Early-morning snow forces school closings


Winter-weary school officials endured another early wake-up call yesterday, as a storm began dumping snow across much of Maryland at the worst possible time -- a few hours before buses and students would head onto the roads.

For most systems in Central and Western Maryland, the snow won -- and school calendars took another blow.

Rising temperatures turned the precipitation to rain by mid-morning in many areas, but not before officials had decided to close schools in Carroll, Harford, Howard and Baltimore counties, and in all of Western Maryland.

In some cases, officials announced delayed openings and then decided to close for the day -- just as the snow was yielding to rain.

Up to six inches of snow fell in Western Maryland, with lesser amounts eastward across the state. The state fared better than much of the nation's Northeast, where heavy, blowing snow closed airports, snarled traffic and knocked out power.

The daylong soaking and speedy meltdown of snow in Maryland raised concerns about flooding in low-lying areas. The National Weather Service issued a flood watch that excluded only extreme Southern Maryland and the Lower Shore, and a warning for Point of Rocks in Frederick County, where the Potomac River was expected to crest at 3 to 4 feet above flood stage this morning.

Route 30 in Carroll County was closed for more than seven hours yesterday after a car skidded off the icy road and struck a utility pole, dropping electric wires close to traffic. In another weather-related crash, two men were injured, one critically, in a two-vehicle accident on Route 27 between Mount Airy and Taylorsville about 7:30 a.m.

In Baltimore, schools opened on time but closed early -- not for the weather, but for scheduled professional programs for educators. Anne Arundel schools opened two hours late because of icy roads in the north county.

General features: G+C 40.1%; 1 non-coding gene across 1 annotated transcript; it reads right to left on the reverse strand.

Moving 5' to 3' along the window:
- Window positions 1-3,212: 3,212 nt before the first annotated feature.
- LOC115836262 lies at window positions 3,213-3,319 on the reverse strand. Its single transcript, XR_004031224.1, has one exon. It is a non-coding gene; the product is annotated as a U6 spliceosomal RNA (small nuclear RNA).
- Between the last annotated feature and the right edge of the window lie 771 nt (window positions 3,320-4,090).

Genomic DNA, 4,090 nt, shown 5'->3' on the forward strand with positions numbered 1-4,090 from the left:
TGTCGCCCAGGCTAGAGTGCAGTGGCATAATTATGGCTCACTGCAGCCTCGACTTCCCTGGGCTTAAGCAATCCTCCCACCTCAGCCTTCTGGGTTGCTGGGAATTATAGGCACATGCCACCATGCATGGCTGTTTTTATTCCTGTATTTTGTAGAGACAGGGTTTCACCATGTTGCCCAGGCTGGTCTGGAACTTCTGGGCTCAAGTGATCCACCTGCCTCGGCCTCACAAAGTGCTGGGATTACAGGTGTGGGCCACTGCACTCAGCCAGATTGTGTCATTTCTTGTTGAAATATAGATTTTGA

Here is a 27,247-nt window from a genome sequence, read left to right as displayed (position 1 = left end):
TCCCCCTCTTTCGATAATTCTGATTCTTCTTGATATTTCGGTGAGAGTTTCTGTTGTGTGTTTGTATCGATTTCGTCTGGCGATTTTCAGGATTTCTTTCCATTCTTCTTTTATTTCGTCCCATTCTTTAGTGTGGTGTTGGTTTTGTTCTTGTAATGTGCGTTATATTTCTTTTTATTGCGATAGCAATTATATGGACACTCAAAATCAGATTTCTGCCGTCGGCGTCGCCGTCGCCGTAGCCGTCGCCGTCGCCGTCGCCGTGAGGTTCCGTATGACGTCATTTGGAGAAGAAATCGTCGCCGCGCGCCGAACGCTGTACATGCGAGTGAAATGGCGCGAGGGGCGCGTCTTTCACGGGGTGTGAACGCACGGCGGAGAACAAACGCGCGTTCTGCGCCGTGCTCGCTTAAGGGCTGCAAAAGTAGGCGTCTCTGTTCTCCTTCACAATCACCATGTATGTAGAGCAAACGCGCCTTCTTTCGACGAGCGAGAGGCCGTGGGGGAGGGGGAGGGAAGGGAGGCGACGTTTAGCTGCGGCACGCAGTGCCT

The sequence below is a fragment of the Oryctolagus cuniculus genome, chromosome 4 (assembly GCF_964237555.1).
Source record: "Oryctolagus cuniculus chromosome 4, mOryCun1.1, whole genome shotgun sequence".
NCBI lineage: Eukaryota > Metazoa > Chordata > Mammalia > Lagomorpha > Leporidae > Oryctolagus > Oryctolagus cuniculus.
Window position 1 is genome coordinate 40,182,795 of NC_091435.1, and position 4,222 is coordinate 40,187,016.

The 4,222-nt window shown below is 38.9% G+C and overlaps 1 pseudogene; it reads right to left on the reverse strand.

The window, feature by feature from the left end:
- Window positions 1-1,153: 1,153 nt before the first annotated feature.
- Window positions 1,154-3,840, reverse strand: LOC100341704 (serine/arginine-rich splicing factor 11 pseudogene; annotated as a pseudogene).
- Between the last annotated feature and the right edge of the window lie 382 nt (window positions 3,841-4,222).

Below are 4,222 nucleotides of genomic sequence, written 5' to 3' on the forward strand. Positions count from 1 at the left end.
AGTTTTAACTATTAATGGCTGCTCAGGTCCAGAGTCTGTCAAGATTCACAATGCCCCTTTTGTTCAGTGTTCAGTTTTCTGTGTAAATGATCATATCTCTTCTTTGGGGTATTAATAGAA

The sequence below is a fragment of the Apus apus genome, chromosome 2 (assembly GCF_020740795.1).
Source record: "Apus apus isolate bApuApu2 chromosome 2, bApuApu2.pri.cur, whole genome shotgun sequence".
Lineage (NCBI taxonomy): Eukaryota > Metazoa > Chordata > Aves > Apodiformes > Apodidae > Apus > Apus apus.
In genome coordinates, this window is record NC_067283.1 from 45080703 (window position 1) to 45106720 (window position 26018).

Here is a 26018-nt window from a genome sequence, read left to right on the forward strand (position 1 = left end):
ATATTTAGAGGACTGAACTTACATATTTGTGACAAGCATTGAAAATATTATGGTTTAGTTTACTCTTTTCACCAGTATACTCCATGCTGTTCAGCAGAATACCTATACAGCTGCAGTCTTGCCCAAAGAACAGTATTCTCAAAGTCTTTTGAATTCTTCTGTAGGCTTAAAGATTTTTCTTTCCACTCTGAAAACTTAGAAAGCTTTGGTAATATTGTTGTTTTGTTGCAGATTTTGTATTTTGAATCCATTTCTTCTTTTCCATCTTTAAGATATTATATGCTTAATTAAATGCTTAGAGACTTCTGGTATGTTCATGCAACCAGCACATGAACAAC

For other school systems in the area, however, there was the painful decision to close -- in Harford, for a record 13th day this season. County spokesman Donald R. Morrison said plans are still being made for making up the lost time and meeting Maryland's 180-day requirement for public schools.

Yesterday was the 10th bad-weather closing for Baltimore County schools, the ninth for Howard County and the seventh for Carroll. All face changing scheduled holidays and extending classes later into June.

Although the snow caused problems for school officials, public works departments could sigh with relief. Plows and the rain cleared the snow from most roads by late morning, and crews had less need of salt than in the ice storms that have depleted supplies this winter.

The weather forecast also contained good news: Snow that had been expected tomorrow likely will affect only western and extreme northern sections of Maryland -- and then only with flurries or light accumulations.

The weather was expected to become gradually cooler through the weekend, but not extremely cold, with temperatures Saturday and Sunday in the 20s and 30s.

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